Ferrari celebrated their 1,000th Formula One world championship race on Sunday with passion, pride and pain — and a Schumacher as Michael’s son Mick drove his father’s 2004 car around the team’s Mugello circuit.
Ferrari, the only team to have competed in every season since the first in 1950, have won more races and championships than any other.
Schumacher senior brought them five titles in a row from 2000-04, with most of his record 91 wins secured in red overalls.
The team that crowned Alberto Ascari, Juan Manuel Fangio, Mike Hawthorn, Phil Hill, John Surtees, Niki Lauda and Jody Scheckter over the decades are suffering their worst campaign in 40 years.
Ferrari last won a drivers’ title with Kimi Raikkonen in 2007 are currently sixth overall and in danger of slipping further.
“Ferrari and Formula One are sort of joined at the hip,” chief executive Louis Camilleri told Sky television ahead of the Tuscan Grand Prix at the team’s scenic circuit north of Florence.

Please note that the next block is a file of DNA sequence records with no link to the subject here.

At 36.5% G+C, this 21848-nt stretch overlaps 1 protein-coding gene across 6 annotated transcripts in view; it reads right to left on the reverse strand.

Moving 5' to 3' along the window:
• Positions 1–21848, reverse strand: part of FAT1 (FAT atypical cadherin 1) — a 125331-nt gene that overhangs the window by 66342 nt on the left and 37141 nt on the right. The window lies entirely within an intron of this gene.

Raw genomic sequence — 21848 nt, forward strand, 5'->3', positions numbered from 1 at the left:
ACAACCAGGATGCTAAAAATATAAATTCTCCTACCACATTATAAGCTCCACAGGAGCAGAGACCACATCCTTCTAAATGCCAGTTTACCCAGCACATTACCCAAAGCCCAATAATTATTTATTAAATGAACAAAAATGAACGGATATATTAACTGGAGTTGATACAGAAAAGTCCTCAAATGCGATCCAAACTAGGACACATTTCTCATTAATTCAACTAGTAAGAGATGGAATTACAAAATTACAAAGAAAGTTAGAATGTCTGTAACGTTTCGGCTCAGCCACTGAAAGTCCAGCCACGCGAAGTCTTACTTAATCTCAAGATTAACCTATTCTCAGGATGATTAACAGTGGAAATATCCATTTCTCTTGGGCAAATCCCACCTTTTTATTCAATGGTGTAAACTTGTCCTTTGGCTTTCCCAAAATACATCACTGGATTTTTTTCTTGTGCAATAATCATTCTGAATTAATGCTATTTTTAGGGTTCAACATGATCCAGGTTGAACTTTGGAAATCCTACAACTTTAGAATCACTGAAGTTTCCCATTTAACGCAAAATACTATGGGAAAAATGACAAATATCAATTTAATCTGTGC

“It’s hard to imagine Formula One without Ferrari or the other way around. We’ve been there forever. History creates pressure too and we’re looking forward to the next 1,000,” he added.
“We’re in a hole now and we know we’re in a hole. It’s a confluence of factors but anything I say will come across as excuses and we’re not into excuses.
“What matters is to focus on the issues we have and work with determination to get back to what we consider to be our rightful place.”
Mick Schumacher, leading the Formula Two championship and looking increasingly destined for F1 in 2021, could be a part of that future.
“To be able to drive it now as the second generation to drive it is something very special,” he said after his demonstration laps in the F2004, Ferrari’s most successful racing car.
Ferrari had also celebrated their milestone with a socially-distanced show in Florence’s Piazza della Signoria on Saturday night attended by drivers and bosses past and present with a display of cars through the eras.
“As we celebrate our first 1,000 races, we are already looking ahead, already thinking about the next 1,000,” said Ferrari president John Elkann.
“I am absolutely certain of one thing, that in the next 1,000 Grands Prix we will win more races than we have to date.”